One-week after the intervention, CGMs were removed and the data was downloaded to a portable hard-drive. The control school was provided with the intervention upon completion of the study.
Raw CGM data from each participant was separated into two files: pre-intervention and post-intervention, each approximately one-week in duration. In the event that more than one CGM was used for a student, the data was manually stitched together using Microsoft Excel. Statistics were then calculated for each file using GlyCulator . GlyCulator is an online tool for analyzing CGM data, and generates measures of glucose variability including mean glucose, estimated HbA1c, standard deviation (SD), J-index, area under the curve (AUC), MAGE (Mean amplitude of glycemic excursions) for the entire duration of measurement . Diabetes was defined as an estimated HbA1c ≥ 6.5% (≥ 48 mmol/mol) and prediabetes was defined as an estimated HbA1c in the range of 5.7–6.4% ( 39–47 mmol/mol) .
As this was a pilot trial, and there was no existing data on diet or blood glucose in Kiritimati adolescents, we did not conduct a power calculation. Instead, we attempted to enroll as many students as were interested in participating. We intend that the data gathered from this pilot will be used to inform a power calculation for future, larger studies.
Patient and public involvement in research
The protocol of this study was designed with input from members of the Kiribati public, including doctors, nurses, and teachers on the island, and members of the Ministry of Health. On previous trips to the island, we enquired about the following: 1) biggest concerns facing the population with regards to high T2DM rates; 2) barriers to a healthy diet; and 3) factors they believed would improve their metabolic health. The taste and smell of water on the island was determined to be a major barrier contributing to high SSB consumption. We designed the intervention with this in mind – specifically the water filter installed in the school (where many students not only learn, but actually live) and the provision of individual insulated water bottles. As stated previously, we also had input from students and teachers in creating the beverage frequency questionnaire.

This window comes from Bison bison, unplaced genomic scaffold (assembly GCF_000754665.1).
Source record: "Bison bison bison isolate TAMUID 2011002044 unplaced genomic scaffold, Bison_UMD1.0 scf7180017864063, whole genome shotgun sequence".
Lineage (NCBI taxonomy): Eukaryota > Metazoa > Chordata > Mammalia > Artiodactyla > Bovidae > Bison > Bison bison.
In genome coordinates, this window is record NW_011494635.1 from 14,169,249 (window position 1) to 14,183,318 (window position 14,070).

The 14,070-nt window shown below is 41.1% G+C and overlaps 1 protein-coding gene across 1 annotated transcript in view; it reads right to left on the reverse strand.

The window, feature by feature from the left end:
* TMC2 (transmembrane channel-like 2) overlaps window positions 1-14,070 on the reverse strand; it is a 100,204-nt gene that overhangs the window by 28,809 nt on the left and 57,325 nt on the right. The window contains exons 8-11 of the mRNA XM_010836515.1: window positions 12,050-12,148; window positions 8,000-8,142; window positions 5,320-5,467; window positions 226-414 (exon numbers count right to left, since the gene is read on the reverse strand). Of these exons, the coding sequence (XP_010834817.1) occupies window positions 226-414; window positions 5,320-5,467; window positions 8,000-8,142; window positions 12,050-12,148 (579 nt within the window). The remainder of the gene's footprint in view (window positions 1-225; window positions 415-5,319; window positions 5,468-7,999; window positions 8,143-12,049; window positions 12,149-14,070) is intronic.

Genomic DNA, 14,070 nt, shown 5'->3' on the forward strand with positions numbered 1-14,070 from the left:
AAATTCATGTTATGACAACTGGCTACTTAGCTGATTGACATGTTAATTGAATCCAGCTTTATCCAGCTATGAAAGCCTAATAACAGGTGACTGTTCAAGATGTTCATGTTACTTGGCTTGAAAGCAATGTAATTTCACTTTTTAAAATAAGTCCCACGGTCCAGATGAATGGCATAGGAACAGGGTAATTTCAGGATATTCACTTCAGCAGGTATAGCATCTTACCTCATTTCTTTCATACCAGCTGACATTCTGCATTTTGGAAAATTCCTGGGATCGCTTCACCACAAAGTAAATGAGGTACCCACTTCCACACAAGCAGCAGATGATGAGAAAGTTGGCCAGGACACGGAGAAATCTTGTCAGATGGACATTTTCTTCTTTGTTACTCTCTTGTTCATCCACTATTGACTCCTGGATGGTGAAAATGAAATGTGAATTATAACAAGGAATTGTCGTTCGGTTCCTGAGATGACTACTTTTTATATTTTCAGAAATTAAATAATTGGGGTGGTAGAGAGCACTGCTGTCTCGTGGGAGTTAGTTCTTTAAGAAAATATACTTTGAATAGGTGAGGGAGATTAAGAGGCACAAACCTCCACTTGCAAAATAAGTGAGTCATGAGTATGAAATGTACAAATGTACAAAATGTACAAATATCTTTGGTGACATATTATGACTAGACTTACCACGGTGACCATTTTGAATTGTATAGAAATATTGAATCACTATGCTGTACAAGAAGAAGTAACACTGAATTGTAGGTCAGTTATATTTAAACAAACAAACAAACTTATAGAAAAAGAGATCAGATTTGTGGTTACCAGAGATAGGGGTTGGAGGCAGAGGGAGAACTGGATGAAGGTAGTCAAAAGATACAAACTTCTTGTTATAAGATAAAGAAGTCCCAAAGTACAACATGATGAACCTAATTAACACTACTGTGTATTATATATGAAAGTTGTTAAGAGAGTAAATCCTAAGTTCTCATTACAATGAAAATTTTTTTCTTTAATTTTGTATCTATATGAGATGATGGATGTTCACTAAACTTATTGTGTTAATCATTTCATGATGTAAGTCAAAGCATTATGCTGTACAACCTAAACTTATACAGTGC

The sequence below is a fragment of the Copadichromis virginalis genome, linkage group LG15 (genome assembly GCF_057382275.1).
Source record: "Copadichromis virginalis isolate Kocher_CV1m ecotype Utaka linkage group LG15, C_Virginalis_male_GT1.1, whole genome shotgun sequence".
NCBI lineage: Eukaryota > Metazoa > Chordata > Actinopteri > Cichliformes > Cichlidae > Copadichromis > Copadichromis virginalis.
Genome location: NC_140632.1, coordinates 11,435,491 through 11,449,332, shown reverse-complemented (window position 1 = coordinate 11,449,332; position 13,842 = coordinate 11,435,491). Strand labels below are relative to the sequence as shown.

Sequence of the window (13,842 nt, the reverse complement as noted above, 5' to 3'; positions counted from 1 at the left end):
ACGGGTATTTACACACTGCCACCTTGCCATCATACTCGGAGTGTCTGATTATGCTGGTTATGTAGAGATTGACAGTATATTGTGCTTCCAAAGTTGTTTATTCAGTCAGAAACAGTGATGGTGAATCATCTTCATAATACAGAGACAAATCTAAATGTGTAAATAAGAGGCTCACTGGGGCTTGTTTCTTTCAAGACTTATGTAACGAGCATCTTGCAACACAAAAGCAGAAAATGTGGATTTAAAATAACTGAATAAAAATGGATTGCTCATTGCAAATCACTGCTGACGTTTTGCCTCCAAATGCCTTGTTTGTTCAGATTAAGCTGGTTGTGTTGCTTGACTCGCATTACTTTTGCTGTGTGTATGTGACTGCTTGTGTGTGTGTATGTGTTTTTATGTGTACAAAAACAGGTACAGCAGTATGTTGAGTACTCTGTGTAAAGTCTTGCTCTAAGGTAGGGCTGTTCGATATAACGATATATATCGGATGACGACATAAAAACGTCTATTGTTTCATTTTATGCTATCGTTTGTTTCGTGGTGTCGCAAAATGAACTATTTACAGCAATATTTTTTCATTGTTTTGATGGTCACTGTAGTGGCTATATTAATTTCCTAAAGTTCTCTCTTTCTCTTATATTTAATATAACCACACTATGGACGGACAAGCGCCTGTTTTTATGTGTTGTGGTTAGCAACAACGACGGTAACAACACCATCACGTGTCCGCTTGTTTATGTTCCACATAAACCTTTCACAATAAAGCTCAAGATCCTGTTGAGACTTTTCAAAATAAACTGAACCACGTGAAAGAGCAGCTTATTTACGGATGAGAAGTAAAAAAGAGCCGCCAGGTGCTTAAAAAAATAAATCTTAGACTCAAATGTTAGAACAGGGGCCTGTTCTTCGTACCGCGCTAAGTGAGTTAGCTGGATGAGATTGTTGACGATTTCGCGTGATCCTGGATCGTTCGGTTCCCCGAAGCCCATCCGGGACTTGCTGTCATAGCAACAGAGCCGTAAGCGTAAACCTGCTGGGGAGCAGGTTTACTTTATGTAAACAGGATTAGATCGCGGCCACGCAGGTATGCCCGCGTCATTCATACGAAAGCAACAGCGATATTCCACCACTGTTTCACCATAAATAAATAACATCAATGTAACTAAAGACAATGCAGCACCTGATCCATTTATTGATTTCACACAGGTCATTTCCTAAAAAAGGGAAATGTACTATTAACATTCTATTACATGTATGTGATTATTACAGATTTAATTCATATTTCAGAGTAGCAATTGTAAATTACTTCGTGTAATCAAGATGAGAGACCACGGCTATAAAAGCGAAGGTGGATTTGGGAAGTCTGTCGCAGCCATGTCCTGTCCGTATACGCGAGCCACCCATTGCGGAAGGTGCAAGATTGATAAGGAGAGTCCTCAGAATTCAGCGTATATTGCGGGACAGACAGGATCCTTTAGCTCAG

All statistical analyses were performed using R Studio version 1.2.5001 , with significance assumed at p < 0.05. To account for any baseline differences between the two schools, we conducted a difference-in-differences analysis, in which only the time x group interaction term was considered [13, 14], according to the following formula:
Y = β0 + β1*[Time] + β2*[Group] + β3*[Time*Group] +ε
Where Y represents the dependent variable, β0 represents the baseline average, β1 represents the time trend in the control group, β2 represents the difference between the two groups pre-intervention, β3 represents the difference in changes over time, and ε is the error term.
For outcomes, outliers were assessed as any value outside 1.5 x inter-quartile range. These values were then capped – meaning observations outside the lower limit were replaced with the value of the 5th percentile, and those above the upper limit were replaced with the value of the 95th percentile. We used the gvlma function in R to test the assumptions of linear regression: skewness, kurtosis, link function, and heteroscedasticity. Where data violated these assumptions, a box-cox transformation was applied, and the p-value represents the transformed data. However, the data itself remains untransformed in tables for clarity. Post-intervention data are included regardless of whether the participant was present on the day of the educational presentation (intention-to-treat principle).